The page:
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It may be an obvious question, but how can we correctly evaluate, in general, the time to first success in a process in which the probability increases at each trial?

The particular example I have in mind is the event $L_k$ "to get, in $k$ independent trials (i.e. with replacement), at least one element of kind A and at least one element of kind B", taken from an urn containing $\alpha$ elements of kind A, $\beta$ elements of kind B and $\gamma$ elements of kind G, and $c=\alpha+\beta+\gamma$. Clearly, $$P(L_k)=1-\left(\frac{\alpha+\gamma}{c}\right)^k-\left(\frac{\beta+\gamma}{c}\right)^k+\left(\frac{\gamma}{c}\right)^k,$$

which (given $\alpha,\beta,\gamma>0$) is a strictly monotonically increasing function of $k$. Then, the question is: If we perform $k=n$ independent trials, what is the expected number of trials to first success for the event $L_n$?

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This a useful trick for computing expected values of integer-valued random variables: $$ E[X] = \sum_{i=0}^\infty P(X>i) $$ In your case, let $X$ be number of trials it takes to get at least one of A and at least one of B. Then$$P(X>i)=1-P(L_i)=\left(\frac{\alpha+\gamma}{c}\right)^i+\left(\frac{\beta+\gamma}{c}\right)^i-\left(\frac{\gamma}{c}\right)^i,$$ so using the formula for the sum of an infinite geometric series, $$ E[X]=\sum_{i=0}^\infty\left(\frac{\alpha+\gamma}{c}\right)^i+\left(\frac{\beta+\gamma}{c}\right)^i-\left(\frac{\gamma}{c}\right)^i=\frac{c}{\beta}+\frac{c}{\alpha}-\frac{c}{\alpha+\beta} $$

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  • $\begingroup$ Thanks Mike, looks great. This is the expected value of the event $L_n$, right? But I don't understand in which sense it can be seen as a "time to first success", maybe I miss some knowledge here. $\endgroup$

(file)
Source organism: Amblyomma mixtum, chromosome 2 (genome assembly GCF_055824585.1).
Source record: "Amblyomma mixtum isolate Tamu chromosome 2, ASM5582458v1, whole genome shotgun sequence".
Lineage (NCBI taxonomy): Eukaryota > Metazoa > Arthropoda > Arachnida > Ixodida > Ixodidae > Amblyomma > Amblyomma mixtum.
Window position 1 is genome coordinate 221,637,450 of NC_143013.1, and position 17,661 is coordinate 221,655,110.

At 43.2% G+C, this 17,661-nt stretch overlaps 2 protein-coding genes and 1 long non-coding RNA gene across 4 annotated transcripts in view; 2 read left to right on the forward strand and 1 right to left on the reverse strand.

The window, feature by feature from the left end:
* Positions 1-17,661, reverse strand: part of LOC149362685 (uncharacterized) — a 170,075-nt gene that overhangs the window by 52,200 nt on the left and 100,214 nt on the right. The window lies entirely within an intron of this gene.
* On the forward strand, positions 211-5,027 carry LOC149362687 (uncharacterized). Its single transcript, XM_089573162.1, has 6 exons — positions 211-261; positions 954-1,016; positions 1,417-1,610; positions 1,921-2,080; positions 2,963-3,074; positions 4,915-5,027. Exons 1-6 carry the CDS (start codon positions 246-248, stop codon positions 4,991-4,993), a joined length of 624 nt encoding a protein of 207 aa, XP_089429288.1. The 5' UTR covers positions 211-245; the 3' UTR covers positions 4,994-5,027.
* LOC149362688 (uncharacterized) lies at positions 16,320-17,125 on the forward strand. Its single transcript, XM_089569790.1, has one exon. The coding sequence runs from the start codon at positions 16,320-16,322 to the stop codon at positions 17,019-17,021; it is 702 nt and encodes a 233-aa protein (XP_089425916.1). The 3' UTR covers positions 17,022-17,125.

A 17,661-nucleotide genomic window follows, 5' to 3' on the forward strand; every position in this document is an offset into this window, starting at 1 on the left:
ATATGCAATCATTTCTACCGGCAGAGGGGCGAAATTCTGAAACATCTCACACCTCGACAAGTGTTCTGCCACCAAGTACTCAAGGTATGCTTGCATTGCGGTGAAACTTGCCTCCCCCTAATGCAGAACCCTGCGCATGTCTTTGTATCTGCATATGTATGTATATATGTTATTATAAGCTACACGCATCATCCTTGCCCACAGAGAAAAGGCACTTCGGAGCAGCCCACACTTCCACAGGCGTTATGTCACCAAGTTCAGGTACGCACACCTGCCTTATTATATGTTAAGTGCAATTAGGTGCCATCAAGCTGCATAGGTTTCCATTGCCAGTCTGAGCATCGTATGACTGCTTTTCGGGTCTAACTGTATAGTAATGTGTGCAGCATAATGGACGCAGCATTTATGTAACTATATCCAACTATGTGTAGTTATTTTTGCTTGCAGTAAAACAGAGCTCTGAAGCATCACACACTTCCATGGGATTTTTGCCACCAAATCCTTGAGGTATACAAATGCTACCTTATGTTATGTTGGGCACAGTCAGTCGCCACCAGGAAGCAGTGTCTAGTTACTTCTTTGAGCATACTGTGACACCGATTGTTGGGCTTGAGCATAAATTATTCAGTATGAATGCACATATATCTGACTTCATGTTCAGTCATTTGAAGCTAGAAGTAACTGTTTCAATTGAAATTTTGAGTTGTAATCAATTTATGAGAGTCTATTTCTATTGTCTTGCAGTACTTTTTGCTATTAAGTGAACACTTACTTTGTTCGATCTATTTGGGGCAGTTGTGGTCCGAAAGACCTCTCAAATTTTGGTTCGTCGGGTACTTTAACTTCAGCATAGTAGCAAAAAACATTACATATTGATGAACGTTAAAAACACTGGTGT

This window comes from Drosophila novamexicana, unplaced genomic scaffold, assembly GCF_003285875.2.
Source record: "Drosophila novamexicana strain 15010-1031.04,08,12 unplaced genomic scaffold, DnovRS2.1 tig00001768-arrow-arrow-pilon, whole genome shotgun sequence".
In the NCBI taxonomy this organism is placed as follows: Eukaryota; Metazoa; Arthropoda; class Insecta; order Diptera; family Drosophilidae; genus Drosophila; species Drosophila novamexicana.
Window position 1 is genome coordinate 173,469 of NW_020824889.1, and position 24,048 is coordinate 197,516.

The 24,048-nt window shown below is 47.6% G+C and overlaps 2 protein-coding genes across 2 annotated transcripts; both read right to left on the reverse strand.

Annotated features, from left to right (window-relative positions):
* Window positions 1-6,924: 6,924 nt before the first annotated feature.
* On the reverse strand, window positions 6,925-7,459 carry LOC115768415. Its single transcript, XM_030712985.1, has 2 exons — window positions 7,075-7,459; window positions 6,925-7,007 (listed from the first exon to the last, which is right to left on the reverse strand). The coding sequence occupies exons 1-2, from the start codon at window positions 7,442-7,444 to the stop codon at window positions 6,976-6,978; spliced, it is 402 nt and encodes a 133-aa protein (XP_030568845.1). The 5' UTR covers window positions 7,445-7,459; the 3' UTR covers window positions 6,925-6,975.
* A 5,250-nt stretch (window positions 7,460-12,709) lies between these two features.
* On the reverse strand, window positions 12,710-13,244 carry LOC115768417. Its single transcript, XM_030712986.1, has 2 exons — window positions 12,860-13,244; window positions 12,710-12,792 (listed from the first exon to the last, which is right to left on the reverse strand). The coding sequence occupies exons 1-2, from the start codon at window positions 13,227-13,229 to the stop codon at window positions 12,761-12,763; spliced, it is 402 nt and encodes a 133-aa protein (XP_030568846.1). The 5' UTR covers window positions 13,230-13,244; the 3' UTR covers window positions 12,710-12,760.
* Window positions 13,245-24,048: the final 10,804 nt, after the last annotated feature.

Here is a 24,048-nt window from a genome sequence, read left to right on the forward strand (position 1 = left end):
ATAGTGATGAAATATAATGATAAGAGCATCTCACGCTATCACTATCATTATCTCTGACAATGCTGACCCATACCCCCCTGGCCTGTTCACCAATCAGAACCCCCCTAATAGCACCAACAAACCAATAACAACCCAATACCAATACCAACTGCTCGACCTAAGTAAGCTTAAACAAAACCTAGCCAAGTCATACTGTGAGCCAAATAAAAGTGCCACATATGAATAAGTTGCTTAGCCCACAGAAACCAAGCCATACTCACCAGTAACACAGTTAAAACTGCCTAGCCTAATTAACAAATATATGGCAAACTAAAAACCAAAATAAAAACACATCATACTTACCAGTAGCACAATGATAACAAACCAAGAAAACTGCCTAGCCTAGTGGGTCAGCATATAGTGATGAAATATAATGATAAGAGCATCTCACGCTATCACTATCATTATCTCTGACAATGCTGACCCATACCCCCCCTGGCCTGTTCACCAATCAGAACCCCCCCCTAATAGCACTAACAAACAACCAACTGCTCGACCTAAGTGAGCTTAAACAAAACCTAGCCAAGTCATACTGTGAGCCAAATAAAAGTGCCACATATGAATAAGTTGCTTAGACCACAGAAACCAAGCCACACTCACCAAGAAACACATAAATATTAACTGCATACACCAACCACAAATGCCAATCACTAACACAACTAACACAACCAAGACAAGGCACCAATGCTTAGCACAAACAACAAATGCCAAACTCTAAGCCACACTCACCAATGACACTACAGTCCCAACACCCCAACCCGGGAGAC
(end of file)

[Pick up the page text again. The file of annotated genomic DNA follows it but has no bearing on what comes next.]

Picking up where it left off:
– user559615
    Commented May 7, 2018 at 15:06
  • $\begingroup$ I made some changes, it should be clearer now. You cannot take the expected value of an event, $L_n$, but the calculation you did for $L_n$ is useful for computing the expected value of the random variable. $\endgroup$ Commented May 7, 2018 at 15:11
  • $\begingroup$ Thanks a lot, Mike. Yes, I understand better now. I will think more about it and, in case, I will come back to you. Many thanks again! $\endgroup$
    – user559615
    Commented May 7, 2018 at 15:36
  • $\begingroup$ Some observations: 1) I don't catch clearly why $P(X>i)=1-P(L_i)$. 2) The index $i$ spans from $0$ to $\infty$. However my question is the expected time to first success in $n$ trials. Should I simply use the formula for the geometric progression? It is important because the event $L_n$ can not occur at the first trial, therefore the index $i$ should span from 0 to $n-1$. 3) How do we take into account the fact that if the event $L_n$ occurs in one trial, then it occurs in all the following trials? Thanks a lot! $\endgroup$
    – user559615
    Commented May 8, 2018 at 9:40

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